Climate change, water scarcity, and the collapse of fisheries are just a few of the signs that humans are exceeding the planet’s natural resource limits. While generally conceptualized as separate issues, these global challenges are all symptoms of a larger problem, the collective overuse of the Earth’s ecological capital and systems. This overarching issue of over consuming the planet’s available natural resources is known as the Global Sustainability Challenge.
The Global Sustainability Challenge is one of most pressing problems that society faces today. Human life, along with all of our economic and societal activities, is inextricably dependent on adequate and healthy biophysical systems. However, the scale of human activities and factors, such as continuing population growth, growing social inequalities, and environmental degradation, are placing tremendous stress on the Earth’s biosphere inhibiting sustainable development.
In order for society to be truly sustainable, ongoing resource demands must be less than, or at least in balance with, natural resource supplies. This means that society not only has to learn how to use resources more efficiently, but also stipulates that society considers the issue of resource sufficiency.
Ultimately, a fundamental shift in how people perceive natural resources and services is required in order to ensure an equitable and viable future. As the choices society makes today will determine the legacy civilization leaves behind for future generations, it is imperative humanity takes action and finds a balance between natural resource production and consumption.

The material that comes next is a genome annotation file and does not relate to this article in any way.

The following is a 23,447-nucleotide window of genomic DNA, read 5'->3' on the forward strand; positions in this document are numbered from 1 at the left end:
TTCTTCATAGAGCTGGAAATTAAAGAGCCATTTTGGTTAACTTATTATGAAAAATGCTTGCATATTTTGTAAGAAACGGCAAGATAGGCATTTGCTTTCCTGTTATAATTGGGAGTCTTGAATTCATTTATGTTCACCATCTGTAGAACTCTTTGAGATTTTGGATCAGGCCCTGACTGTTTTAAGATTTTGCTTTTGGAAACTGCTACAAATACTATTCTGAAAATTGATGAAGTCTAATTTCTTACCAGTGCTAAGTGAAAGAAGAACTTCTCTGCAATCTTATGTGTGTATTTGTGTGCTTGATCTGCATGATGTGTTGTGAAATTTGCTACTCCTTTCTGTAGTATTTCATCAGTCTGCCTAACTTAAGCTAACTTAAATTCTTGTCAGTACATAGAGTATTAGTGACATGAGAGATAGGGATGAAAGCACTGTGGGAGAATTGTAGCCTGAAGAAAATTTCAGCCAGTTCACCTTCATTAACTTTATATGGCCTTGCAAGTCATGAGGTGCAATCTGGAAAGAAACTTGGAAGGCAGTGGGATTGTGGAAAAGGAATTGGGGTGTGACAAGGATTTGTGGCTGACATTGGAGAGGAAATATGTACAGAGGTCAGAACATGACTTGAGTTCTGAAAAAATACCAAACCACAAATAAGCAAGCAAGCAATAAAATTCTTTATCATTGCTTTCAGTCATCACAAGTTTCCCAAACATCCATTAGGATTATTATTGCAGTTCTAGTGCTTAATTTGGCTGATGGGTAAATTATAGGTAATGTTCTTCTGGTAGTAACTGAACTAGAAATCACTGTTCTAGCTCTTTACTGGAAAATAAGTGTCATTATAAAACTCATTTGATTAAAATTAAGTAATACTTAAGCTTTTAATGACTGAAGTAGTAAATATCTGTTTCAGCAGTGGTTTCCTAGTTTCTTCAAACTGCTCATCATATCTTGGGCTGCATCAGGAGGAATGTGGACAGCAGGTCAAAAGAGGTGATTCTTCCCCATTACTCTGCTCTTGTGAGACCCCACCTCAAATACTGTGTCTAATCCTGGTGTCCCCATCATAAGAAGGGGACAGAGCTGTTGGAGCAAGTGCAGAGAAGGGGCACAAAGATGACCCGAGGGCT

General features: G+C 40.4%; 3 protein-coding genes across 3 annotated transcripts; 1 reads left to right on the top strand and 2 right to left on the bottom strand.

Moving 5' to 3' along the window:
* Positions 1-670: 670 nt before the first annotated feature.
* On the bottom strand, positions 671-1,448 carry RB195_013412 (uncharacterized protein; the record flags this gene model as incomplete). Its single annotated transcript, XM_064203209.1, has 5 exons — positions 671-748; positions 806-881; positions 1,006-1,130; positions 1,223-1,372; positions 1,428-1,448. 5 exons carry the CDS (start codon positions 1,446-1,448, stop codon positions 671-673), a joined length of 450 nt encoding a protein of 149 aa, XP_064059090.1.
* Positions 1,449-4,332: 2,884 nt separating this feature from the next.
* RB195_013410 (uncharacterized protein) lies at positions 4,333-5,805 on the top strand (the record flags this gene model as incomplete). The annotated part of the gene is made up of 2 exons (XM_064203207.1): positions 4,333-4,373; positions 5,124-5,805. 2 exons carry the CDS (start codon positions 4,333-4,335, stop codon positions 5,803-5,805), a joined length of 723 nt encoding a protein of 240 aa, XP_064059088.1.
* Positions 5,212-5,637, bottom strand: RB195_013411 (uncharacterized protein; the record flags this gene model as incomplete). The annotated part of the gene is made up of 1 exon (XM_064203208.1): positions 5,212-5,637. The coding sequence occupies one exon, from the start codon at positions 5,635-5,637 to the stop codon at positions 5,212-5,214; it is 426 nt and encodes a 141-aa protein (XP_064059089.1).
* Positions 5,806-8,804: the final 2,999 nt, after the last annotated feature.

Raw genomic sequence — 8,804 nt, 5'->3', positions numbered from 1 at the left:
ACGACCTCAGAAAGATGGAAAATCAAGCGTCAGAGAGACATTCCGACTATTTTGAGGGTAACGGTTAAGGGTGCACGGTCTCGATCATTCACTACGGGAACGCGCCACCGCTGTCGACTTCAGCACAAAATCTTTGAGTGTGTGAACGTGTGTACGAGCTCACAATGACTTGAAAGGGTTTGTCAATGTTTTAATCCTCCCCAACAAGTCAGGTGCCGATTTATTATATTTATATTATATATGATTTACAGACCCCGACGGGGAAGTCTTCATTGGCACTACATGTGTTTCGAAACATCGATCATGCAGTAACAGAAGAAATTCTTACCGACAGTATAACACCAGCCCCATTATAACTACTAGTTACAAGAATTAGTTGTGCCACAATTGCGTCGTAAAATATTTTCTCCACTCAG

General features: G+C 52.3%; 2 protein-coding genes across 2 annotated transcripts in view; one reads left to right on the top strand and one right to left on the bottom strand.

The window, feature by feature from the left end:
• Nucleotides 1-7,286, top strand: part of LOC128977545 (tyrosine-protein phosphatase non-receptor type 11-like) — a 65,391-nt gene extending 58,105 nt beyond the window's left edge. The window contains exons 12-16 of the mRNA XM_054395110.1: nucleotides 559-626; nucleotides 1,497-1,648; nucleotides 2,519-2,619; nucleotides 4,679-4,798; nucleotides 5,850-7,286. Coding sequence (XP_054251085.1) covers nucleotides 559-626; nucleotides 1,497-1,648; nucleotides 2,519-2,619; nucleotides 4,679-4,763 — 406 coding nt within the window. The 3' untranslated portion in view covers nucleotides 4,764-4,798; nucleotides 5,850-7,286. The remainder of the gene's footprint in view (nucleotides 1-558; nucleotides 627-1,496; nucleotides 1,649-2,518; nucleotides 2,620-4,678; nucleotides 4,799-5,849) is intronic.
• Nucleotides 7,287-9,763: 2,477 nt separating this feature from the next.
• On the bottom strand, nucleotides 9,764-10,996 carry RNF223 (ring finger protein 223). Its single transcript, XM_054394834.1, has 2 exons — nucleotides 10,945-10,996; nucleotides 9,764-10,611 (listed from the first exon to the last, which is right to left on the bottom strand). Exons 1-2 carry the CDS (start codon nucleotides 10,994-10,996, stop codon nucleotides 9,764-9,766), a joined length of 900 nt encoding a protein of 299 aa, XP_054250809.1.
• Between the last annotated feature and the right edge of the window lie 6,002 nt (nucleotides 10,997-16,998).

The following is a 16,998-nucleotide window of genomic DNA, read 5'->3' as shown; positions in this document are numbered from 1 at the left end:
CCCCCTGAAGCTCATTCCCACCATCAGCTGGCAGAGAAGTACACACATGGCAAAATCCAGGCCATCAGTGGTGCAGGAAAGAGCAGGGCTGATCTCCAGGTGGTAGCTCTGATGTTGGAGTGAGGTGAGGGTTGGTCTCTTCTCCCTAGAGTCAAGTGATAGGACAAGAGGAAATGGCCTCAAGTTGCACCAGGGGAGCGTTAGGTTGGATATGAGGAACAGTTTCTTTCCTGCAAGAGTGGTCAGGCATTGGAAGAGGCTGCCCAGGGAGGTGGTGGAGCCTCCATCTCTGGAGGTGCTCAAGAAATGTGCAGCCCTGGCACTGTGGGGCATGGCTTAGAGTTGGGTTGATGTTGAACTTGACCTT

It’s March 3rd, World Wildlife Day!
What better to time to remember sperm whales off the coast of England attacking shoals of herring in the 1800s or Serengeti-like biodiversity in Europe? Better yet, to recreate it!
Yoga pants causing cancer, autism and obesity?
Each synthetic garment releases between 1,900 and a quarter million plastic microfibers into wastewater every time it’s washed and these fibers make their way through treatment and end up in our lakes, seas and drinking water. Plastic is infiltrating everything in the environment and everything we consume – our air, our food, our water. Even setting up a typical tent releases these endocrine disruptors into the air.
“We can’t filter ourselves of this problem,” so we must look upstream at what we make and buy. The plastics industry is predicting 400% growth in plastic production over next 25 years, and 25-40% of plastic production is just for packaging. Since it’s not profitable to recycle disposable plastic, a huge amount of this too ends up liberally distributed in our environment.
Why use a material that lasts forever for a momentary purpose? And such a harmful material at that!